Rising Wheat And Energy Costs To Push Pasta Prices Up 38%


The CEO of Italy’s second largest pasta producer has warned that pasta prices will increase by 38% due to rising costs of raw materials and energy.

In an interview with daily Il Sole 24 Ore, the CEO of Divella, Vincenzo Divella, said that one kilo of pasta, bought by the large-scale retail trade, went up from €1.10 in September 2021 to the current €1.40 and is set to increase to €1.52 by the end of January, or 38% more.

According to Divella, the price of wheat on the Foggia Stock Exchange has risen by 90% since June 2021, adding that semolina represents 60% of the entire cost of pasta production. This was followed by other increases, such as cellophane (+25%), gas (+300%) and electricity.

The price of wheat has risen because harvests in Canada and the United States, the world’s main producers, have collapsed by 50%.

Italian pasta makers have had to buy the share of wheat not covered by domestic production (20-30%) at higher prices, Divella explained.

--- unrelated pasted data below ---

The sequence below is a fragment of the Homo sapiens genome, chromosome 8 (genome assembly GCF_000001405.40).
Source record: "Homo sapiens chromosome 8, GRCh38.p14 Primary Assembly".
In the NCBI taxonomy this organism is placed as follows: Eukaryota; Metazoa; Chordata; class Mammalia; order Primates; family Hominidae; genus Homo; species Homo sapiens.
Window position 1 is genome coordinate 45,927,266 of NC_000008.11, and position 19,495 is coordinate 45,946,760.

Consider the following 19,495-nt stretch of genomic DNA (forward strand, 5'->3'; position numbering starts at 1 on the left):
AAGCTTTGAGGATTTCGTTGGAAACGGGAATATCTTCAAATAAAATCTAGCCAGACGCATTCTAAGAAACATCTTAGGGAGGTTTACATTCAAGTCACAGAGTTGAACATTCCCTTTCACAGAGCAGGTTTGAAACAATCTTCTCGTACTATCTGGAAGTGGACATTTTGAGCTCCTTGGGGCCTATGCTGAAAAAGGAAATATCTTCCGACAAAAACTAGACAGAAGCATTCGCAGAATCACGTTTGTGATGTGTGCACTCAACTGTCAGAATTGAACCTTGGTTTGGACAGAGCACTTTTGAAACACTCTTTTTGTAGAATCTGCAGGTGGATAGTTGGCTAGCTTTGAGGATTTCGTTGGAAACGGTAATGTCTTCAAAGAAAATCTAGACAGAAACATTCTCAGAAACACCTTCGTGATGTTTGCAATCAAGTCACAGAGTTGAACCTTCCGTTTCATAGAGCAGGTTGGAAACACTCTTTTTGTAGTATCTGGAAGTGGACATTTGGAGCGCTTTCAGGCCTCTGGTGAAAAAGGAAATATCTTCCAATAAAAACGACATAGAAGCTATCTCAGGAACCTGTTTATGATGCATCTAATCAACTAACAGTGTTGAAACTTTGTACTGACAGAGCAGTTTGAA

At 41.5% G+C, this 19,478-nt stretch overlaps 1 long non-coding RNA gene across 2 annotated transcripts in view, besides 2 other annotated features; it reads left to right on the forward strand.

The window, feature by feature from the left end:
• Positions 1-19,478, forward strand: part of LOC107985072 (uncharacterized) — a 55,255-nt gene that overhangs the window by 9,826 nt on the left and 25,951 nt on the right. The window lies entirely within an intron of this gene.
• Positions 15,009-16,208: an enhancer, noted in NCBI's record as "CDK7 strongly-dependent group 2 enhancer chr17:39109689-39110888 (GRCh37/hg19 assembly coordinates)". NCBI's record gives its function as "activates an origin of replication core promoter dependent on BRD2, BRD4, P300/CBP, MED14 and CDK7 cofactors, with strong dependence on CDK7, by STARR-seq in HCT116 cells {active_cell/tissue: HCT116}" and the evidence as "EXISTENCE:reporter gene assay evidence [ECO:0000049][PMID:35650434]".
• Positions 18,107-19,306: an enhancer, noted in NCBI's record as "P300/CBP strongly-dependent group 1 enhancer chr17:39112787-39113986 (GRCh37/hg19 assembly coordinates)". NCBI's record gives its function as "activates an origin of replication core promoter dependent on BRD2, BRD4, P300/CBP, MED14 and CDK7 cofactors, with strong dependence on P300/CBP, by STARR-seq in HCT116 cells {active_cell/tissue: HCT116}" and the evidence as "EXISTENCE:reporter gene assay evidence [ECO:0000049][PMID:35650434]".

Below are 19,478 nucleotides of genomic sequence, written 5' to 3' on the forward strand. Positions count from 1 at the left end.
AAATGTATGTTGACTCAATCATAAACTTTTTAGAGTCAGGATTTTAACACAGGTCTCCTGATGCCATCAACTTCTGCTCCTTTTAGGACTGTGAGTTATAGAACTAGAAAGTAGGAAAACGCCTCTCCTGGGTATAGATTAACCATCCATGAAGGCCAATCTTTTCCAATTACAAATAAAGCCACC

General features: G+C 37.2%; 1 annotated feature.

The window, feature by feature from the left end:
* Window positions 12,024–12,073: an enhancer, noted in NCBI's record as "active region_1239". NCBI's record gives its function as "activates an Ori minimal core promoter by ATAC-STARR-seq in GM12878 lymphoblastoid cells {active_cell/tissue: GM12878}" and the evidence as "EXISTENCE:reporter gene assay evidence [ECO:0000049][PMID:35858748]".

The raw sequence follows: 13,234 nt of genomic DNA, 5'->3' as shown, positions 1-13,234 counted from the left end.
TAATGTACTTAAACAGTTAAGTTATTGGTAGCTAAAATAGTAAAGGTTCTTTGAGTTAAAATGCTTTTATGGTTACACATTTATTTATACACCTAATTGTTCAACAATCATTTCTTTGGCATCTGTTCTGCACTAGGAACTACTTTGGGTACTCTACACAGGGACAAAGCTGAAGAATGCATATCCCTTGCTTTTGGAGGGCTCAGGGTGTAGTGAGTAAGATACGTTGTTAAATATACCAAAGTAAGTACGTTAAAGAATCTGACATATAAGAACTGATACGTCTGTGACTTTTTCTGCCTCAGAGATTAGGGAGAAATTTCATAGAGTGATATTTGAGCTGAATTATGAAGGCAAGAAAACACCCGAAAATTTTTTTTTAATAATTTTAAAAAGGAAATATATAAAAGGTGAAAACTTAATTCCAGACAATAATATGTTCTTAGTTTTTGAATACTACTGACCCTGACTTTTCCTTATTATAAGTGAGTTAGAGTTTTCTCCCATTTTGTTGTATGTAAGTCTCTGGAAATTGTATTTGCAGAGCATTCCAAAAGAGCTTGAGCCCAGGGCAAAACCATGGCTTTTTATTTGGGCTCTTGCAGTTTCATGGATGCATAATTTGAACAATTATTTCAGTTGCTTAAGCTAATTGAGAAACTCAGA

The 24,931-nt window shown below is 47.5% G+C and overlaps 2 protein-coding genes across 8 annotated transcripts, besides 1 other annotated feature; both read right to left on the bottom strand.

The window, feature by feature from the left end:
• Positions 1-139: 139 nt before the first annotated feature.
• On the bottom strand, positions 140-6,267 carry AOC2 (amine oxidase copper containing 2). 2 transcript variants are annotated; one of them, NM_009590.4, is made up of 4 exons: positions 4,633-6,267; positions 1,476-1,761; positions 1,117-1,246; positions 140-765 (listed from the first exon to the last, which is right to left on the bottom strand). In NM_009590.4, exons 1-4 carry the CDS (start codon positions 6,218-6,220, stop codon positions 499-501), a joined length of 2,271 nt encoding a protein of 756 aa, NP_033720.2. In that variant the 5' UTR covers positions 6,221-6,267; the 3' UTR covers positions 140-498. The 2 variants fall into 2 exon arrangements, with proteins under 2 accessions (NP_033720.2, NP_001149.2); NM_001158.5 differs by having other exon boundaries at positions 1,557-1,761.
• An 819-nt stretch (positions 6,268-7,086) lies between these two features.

The price of Italian wheat has reached €0.56/kg, while the price of Canadian wheat went up to €0.65, and Divella is worried that the increases may not end there.

An analysis of Italian farmers association Coldiretti reveals that the sowing costs for wheat production for pasta and bread have practically doubled due to over 50% higher diesel fuel prices. At the same time, the costs of agricultural equipment, plant protection products and fertilisers have increased threefold.

Despite this, the amount paid to farmers for Italian durum wheat is less than that of imported wheat, which accounts for 40% of pasta production.

In addition, imported wheat, especially from Canada, uses the chemical herbicide glyphosate in pre-harvest, which is banned in Italy. It has resulted in record purchases of pasta made with 100% Italian wheat.

In order to stop speculation and guarantee wheat availability, the association proposes that supply chain agreements include precise qualitative and quantitative objectives and fair prices that never fall below the production costs.

According to Coldiretti’s analysis, conditions exist to increase wheat production in Italy, which amounts to 3.8 million tons (-3% compared to the previous year).

Italy is the second largest producer in the world, but also the main importer because many industries prefer to buy on the international market to take advantage of the low prices of the last decade.



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